From the train going home at night he used to watch the lights of the town, sprinkled thick on the hills, fusing together in a blaze in the valleys. He felt rich in life and happy. Drawing farther off, there was a patch of lights at Bulwell like myriad petals shaken to the ground from the shed stars; and beyond was the red glare of the furnaces, playing like hot breath on the clouds.
He had to walk two and more miles from Keston home, up two long hills, down two short hills. He was often tired, and he counted the lamps climbing the hill above him, how many more to pass. And from the hilltop, on pitch-dark nights, he looked round on the villages five or six miles away, that shone like swarms of glittering living things, almost a heaven against his feet. Marlpool and Heanor scattered the far-off darkness with brilliance. And occasionally the black valley space between was traced, violated by a great train rushing south to London or north to Scotland. The trains roared by like projectiles level on the darkness, fuming and burning, making the valley clang with their passage. They were gone, and the lights of the towns and villages glittered in silence.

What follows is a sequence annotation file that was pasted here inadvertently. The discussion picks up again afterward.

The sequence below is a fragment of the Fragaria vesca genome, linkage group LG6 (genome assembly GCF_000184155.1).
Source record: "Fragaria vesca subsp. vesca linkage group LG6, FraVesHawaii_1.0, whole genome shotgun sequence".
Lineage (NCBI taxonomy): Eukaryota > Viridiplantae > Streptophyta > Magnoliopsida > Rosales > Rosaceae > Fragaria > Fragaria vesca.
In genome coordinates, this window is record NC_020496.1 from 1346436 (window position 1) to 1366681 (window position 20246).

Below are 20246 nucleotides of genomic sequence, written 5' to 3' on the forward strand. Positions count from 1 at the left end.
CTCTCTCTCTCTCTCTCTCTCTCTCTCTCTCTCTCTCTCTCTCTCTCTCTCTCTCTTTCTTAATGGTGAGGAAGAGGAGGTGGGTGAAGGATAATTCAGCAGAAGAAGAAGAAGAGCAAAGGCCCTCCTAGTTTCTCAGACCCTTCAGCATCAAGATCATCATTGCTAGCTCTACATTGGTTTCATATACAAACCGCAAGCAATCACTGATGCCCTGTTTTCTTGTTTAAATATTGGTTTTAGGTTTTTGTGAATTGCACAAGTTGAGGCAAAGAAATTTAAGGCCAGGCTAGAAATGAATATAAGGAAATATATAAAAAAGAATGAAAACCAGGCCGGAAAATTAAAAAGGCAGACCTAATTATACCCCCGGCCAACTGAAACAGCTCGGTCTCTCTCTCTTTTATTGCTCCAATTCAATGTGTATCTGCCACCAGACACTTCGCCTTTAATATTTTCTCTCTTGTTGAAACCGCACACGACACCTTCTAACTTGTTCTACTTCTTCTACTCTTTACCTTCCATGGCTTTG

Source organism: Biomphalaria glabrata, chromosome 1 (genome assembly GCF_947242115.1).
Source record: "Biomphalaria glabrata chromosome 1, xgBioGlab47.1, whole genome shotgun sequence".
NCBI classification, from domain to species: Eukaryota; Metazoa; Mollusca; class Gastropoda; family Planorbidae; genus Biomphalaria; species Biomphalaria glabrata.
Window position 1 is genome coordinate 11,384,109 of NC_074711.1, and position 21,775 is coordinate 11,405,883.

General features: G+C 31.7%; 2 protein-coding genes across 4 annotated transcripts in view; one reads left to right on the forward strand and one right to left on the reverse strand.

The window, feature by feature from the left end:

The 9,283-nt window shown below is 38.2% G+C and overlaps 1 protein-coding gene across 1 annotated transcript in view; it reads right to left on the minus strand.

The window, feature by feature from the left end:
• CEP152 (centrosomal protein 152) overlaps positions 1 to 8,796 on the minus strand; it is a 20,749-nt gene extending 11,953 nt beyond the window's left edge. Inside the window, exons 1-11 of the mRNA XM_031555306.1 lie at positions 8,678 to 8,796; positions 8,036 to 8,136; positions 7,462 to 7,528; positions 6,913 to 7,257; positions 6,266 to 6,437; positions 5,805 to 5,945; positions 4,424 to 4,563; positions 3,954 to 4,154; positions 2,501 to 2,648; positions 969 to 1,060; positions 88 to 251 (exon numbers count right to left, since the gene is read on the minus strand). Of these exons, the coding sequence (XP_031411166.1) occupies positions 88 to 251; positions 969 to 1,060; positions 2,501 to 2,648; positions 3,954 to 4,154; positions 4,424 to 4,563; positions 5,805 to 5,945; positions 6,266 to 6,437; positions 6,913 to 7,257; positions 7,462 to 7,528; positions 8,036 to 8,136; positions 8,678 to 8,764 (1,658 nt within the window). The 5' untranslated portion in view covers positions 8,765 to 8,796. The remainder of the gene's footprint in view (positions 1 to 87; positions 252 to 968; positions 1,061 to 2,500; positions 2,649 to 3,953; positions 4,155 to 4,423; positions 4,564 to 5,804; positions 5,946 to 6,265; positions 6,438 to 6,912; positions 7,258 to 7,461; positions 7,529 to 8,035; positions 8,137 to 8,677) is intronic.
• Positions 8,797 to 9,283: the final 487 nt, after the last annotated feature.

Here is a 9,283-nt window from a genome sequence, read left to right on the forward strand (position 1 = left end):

And then he came to the corner at home, which faced the other side of the night. The ash-tree seemed a friend now. His mother rose with gladness as he entered. He put his eight shillings proudly on the table.
“It’ll help, mother?” he asked wistfully.
“There’s precious little left,” she answered, “after your ticket and dinners and such are taken off.”
Then he told her the budget of the day. His life-story, like an Arabian Nights, was told night after night to his mother. It was almost as if it were her own life.
DEATH IN THE FAMILY
Arthur Morel was growing up. He was a quick, careless, impulsive boy, a good deal like his father. He hated study, made a great moan if he had to work, and escaped as soon as possible to his sport again.
In appearance he remained the flower of the family, being well made, graceful, and full of life. His dark brown hair and fresh colouring, and his exquisite dark blue eyes shaded with long lashes, together with his generous manner and fiery temper, made him a favourite. But as he grew older his temper became uncertain. He flew into rages over nothing, seemed unbearably raw and irritable.
His mother, whom he loved, wearied of him sometimes. He thought only of himself. When he wanted amusement, all that stood in his way he hated, even if it were she. When he was in trouble he moaned to her ceaselessly.
“Goodness, boy!” she said, when he groaned about a master who, he said, hated him, “if you don’t like it, alter it, and if you can’t alter it, put up with it.”